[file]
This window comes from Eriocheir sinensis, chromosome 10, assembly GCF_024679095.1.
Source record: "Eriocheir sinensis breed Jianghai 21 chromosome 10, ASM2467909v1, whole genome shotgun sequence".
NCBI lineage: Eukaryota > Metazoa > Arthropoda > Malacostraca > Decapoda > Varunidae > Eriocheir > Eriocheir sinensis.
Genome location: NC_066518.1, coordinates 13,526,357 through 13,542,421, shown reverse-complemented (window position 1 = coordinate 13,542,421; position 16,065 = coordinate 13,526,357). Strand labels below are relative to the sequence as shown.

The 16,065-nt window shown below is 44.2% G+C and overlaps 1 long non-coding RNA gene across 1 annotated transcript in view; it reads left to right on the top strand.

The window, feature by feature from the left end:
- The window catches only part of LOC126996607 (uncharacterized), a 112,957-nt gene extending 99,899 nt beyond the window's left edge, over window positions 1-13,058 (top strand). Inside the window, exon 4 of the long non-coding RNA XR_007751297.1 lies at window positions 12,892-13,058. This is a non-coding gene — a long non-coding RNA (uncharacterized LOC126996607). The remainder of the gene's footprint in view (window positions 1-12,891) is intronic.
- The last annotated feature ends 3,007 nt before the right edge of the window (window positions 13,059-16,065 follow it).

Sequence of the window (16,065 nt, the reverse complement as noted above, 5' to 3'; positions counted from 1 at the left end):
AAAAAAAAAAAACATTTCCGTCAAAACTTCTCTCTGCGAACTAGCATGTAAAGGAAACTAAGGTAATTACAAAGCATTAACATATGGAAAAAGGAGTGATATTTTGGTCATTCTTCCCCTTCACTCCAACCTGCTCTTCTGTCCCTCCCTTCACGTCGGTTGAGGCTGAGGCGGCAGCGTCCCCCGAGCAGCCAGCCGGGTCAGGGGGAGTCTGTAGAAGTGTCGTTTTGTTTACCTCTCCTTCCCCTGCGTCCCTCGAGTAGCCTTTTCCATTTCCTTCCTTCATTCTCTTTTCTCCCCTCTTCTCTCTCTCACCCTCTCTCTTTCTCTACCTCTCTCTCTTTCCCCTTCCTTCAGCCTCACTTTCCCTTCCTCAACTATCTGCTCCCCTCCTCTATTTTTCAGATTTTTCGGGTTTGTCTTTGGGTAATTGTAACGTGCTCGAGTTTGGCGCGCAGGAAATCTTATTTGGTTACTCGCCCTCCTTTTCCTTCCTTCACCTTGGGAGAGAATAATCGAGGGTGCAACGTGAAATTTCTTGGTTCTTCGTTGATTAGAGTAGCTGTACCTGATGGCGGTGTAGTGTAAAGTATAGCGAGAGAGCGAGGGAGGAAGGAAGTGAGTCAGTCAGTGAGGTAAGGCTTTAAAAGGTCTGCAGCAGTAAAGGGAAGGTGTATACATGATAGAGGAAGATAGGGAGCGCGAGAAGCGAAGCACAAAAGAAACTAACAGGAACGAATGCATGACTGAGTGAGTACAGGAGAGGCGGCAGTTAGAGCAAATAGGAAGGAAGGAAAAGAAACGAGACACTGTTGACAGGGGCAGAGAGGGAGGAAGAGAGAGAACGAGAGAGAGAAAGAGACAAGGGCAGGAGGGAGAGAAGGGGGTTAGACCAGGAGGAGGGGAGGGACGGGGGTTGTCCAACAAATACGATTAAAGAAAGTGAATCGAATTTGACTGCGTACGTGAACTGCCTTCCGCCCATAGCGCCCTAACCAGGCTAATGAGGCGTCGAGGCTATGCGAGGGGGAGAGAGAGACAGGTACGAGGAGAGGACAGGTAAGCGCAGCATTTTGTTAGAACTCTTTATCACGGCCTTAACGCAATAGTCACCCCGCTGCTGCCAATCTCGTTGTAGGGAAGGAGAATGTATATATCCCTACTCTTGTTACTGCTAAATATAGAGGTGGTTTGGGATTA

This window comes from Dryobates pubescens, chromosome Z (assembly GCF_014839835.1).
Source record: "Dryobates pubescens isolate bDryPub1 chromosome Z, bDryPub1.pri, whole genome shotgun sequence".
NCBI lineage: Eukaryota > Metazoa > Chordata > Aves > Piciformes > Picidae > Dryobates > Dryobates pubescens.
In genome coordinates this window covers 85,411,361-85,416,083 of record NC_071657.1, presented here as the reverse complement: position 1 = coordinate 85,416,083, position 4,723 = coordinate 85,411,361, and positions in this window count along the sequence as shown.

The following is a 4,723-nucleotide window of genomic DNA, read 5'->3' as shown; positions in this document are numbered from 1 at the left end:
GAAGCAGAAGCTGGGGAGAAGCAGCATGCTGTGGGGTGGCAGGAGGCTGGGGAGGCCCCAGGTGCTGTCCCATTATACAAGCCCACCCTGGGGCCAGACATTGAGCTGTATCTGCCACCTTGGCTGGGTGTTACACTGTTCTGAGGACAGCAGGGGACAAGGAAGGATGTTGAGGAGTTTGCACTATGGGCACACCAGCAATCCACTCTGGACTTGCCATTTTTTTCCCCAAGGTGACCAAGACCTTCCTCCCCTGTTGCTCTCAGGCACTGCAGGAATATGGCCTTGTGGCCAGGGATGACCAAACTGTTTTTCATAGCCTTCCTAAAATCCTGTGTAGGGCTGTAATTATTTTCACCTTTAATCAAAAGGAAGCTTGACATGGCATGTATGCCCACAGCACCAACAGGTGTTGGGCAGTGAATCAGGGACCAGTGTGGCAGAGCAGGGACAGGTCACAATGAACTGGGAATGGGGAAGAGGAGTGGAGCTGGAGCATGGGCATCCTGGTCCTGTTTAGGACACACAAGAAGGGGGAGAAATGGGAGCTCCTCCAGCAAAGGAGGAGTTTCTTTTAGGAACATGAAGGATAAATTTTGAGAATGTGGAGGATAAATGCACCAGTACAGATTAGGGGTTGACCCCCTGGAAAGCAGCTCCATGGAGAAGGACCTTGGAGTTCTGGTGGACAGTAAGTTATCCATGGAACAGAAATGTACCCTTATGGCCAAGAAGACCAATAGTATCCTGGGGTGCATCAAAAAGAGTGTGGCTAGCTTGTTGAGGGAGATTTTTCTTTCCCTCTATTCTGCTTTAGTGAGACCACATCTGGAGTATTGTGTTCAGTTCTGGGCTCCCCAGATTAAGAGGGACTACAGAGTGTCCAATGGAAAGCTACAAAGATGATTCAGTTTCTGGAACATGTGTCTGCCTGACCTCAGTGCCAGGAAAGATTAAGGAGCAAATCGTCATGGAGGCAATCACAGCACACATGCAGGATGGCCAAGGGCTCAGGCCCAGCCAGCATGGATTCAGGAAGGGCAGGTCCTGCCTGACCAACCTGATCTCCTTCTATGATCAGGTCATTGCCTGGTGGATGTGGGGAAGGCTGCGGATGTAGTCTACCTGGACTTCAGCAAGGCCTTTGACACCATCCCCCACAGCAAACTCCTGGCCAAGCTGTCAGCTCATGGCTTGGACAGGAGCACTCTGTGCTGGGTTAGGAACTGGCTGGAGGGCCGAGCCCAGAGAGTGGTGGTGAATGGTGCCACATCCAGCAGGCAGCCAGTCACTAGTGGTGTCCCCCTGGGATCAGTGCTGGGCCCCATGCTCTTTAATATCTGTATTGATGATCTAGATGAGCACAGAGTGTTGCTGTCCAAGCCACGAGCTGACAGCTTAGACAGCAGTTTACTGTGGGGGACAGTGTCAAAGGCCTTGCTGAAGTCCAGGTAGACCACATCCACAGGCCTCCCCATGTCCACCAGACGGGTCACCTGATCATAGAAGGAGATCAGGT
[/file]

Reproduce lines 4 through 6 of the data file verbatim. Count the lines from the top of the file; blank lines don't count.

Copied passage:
Genome location: NC_066518.1, coordinates 13,526,357 through 13,542,421, shown reverse-complemented (window position 1 = coordinate 13,542,421; position 16,065 = coordinate 13,526,357). Strand labels below are relative to the sequence as shown.

The 16,065-nt window shown below is 44.2% G+C and overlaps 1 long non-coding RNA gene across 1 annotated transcript in view; it reads left to right on the top strand.

The window, feature by feature from the left end: